Quote of The Week

“Philosophy teaches us to bear with equanimity the misfortunes of our neighbors.”

Oscar Wilde


Music Workshop at Stony Brook

With David Bouchier
Weekly update –Spring 2019
Fridays 12 – 1:15 pm in Wang Center Lecture Hall 2*

Planned Music excerpts for the sixth session – March 22

Vienna – the City of Music – continued and concluded

Johann Strauss II (1825 – 1899)

The Beautiful Blue Danube (1867)
Die Fledermaus (1874) overture

Anton Bruckner (1824 – 1896)

Symphony No. 4 in E – excerpt

Gustav Mahler (1860 – 1911)

Symphony No. 5 adagietto

Ludwig van Beethoven (1770 – 1827)

Haydn’s Symphony #88 opening and Beethoven’s Symphony #5 (contrast)
Bagatelle in A “Für Elise”
Symphony No. 3 in E flat “Eroica” (selection from all movements)
Symphony No. 5 in c (selection from all movements)
Symphony No. 6 in F “Pastoral” (selections from movements 4 and 5)
Symphony No. 9 in d “Choral” (final movement)
String Quartet Opus 18/6 in B flat (selections from movements 4 and 5)
String Quartet Opus 130 in B flat – late quartet – (final movement)
Violin Concerto in D (final movement)
Piano Concerto No. 5 in E flat “Emperor” (third movement)
Overture “The Creatures of Prometheus” and/or “Egmont”

Revised Outline of the Semester

The outline below is tentative. It may change depending on the progress we make through the topics, your own suggestions, the exigencies of weather, and life itself. Any changes will be reported by e-mail, both by the OLLI office and by me, so please check your mail regularly. You can reach me by e-mail at davidbouchier5@gmail.com

N.B. There is no spring break for OLLI workshops this semester, so we will meet at the usual time on March 22.

February 15: Introduction – the Grand Tour begins in London
February 22: Paris and the music of France
March 1: Venice, Rome, and Italy
March 8: Salzburg and Vienna
March 15: Vienna Part Two
March 22: Vienna Part Three and Beethoven
March 29: The Musical Genius of Germany
April 5: Music of South America (live performance with the Serenade Duo)
April 12: Spain and the Sunny South
April 19: Prague and Central Europe, and a visit to Scandinavia
April 26: Moscow and St. Petersburg – final meeting

Recommended books: The Story of Music: from Babylon to the Beatles, by Howard Goodall (Pegasus Books 2013). This is an excellent general history for the non-specialist, and is also a TV series available on You Tube with musical examples.

The Classical Music Encyclopedia by Stanley Sadie (2014) – a useful reference book. There are many others including the NPR Guide to Classical Music.

*Location: lecture hall 2 in the Wang Center is on the Gallery floor. Enter via the main entrance (facing the perimeter road Circle Drive). There is a ramp beside the steps. Turn left and climb another short flight of steps (also with ramp), stay on the same floor and look for a short corridor on your left. With “Lecture Halls” posted over it. Lecture hall 2 is at the end of this corridor on the left.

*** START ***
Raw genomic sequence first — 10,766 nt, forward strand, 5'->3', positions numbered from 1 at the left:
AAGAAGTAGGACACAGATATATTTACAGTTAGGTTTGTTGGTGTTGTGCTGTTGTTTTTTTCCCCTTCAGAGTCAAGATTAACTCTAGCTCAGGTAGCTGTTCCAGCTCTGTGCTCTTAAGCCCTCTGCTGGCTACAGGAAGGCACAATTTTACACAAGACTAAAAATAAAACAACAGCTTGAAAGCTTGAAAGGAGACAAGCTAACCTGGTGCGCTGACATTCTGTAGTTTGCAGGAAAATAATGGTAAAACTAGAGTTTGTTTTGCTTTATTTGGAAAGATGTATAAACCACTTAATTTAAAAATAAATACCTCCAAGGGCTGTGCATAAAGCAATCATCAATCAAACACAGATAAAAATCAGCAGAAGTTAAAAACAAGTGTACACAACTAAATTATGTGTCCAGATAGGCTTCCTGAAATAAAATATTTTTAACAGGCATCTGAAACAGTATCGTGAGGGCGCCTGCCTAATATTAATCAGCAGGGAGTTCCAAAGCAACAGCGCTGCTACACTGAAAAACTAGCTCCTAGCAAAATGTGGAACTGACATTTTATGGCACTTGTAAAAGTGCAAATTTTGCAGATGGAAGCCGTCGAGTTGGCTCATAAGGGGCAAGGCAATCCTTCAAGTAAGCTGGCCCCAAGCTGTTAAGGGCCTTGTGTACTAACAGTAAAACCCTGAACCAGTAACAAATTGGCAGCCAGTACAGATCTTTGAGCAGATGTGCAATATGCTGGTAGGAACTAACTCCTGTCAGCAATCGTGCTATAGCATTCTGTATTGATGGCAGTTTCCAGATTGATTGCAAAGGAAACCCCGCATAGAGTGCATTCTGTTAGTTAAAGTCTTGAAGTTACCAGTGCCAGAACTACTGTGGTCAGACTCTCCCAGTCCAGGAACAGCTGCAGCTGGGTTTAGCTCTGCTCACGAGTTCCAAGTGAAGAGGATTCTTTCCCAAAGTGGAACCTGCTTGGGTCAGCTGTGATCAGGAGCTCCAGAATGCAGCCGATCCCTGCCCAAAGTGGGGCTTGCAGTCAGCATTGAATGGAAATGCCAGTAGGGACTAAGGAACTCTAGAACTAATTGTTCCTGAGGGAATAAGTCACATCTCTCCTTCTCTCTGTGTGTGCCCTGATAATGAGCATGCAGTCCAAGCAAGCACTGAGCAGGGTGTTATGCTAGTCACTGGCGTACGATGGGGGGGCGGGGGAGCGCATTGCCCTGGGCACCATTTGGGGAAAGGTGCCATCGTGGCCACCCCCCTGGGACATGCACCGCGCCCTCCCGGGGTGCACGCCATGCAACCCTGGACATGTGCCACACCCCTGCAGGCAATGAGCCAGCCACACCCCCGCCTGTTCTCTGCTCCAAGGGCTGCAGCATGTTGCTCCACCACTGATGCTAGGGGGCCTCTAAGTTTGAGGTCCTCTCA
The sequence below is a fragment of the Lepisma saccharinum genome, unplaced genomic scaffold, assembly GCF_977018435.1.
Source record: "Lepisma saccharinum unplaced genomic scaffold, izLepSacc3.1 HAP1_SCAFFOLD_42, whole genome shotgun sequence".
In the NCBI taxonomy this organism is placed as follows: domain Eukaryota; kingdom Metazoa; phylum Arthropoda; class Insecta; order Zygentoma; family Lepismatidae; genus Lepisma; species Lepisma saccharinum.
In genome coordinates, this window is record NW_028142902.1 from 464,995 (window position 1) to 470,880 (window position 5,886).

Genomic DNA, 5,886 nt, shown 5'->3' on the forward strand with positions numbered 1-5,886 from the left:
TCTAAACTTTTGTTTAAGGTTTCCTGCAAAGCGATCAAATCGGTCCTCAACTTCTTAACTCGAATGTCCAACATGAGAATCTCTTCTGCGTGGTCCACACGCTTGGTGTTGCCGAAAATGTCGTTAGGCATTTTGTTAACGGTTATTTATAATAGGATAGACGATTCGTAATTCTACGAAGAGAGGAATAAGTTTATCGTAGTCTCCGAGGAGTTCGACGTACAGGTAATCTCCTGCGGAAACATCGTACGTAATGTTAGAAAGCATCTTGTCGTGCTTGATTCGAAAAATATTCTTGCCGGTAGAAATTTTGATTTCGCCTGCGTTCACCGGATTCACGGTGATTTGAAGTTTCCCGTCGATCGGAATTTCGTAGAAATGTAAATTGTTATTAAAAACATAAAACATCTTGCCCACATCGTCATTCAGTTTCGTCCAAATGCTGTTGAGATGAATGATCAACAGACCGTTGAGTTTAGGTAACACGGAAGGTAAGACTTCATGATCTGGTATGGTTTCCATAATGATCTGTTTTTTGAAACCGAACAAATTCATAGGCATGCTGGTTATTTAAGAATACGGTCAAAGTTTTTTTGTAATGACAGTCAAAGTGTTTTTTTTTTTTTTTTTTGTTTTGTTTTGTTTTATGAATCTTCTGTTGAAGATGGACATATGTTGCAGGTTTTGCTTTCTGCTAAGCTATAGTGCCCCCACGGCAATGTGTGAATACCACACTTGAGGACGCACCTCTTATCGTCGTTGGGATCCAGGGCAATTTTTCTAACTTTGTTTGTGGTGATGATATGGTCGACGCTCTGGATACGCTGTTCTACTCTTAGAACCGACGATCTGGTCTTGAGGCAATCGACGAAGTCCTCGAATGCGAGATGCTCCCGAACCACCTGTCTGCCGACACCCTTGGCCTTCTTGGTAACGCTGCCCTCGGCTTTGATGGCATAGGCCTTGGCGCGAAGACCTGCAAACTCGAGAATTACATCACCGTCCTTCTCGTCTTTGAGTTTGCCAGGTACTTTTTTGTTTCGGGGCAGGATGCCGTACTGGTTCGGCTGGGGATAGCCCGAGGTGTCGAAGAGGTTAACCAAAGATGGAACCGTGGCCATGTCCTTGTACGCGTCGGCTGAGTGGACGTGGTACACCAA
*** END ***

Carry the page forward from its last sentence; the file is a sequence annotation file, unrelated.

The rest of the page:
A Few Useful Musical Terms

Adagio: slow movement or passage (often romantic or sad)
Allegro: quick, lively movement or passage
Atonal: not in any key (rather nasty)
Baroque: dominant style of music roughly from 1600-1750 (elaborate, complex)
Cadence: progression of chords leading to the end of a piece of music.
Cantata: a piece to be sung.
Chamber music: composed for a small group of instruments
Classical music: technically the style of the Vienna School, roughly 1750-1805 (Haydn, Mozart)
Concerto: any work for solo instrument with orchestra (usually violin or piano).
Fugue: an elaborate, complex, highly disciplined polyphonic composition for three or four parts.
Harmony: more than one note played at the same time but blending together.
Key: the set of notes chosen as the main material for a composition.
Libretto: the text of an opera.
Lied/lieder: short song based on a poem, popular in 19th century Germany (e.g.Schubert)
Madrigal: lyrical poem sung by several unaccompanied voices (16th/17th cent.)
Monophony: (Greek – “one sound”) a single melody, one note at a time (see “polyphony”)
Movement: self-contained division of a larger composition (see “symphony”).
Oratorio: sacred work sung by a choir without action, scenery or costumes.
Polyphony: two or more parts combined harmoniously but with different melodies.
Program Music: paints a picture or tells a story (e.g. Berlioz’s “Symphonie Fantastique”).
Romanticism: style of expressive music popular from 1805 to the early 20th century.
Scherzo: (Italian – “a joke”) a lively, amusing movement or piece.
Sonata/Sonata form: extended work for piano or solo instrument with piano accompaniment, in three or four movements. The form of each movement is clearly defined.
Suite: (French – “a series”) a cycle of pieces, often dances, popular in the Baroque period.
Symphony: an extended musical composition for orchestra, usually consisting of four movements, typically: 1. Long opening introducing themes; 2. slow movement, such as adagio; 3. minuet or scherzo with trio; 4.lively allegro, rondo or sonata conclusion.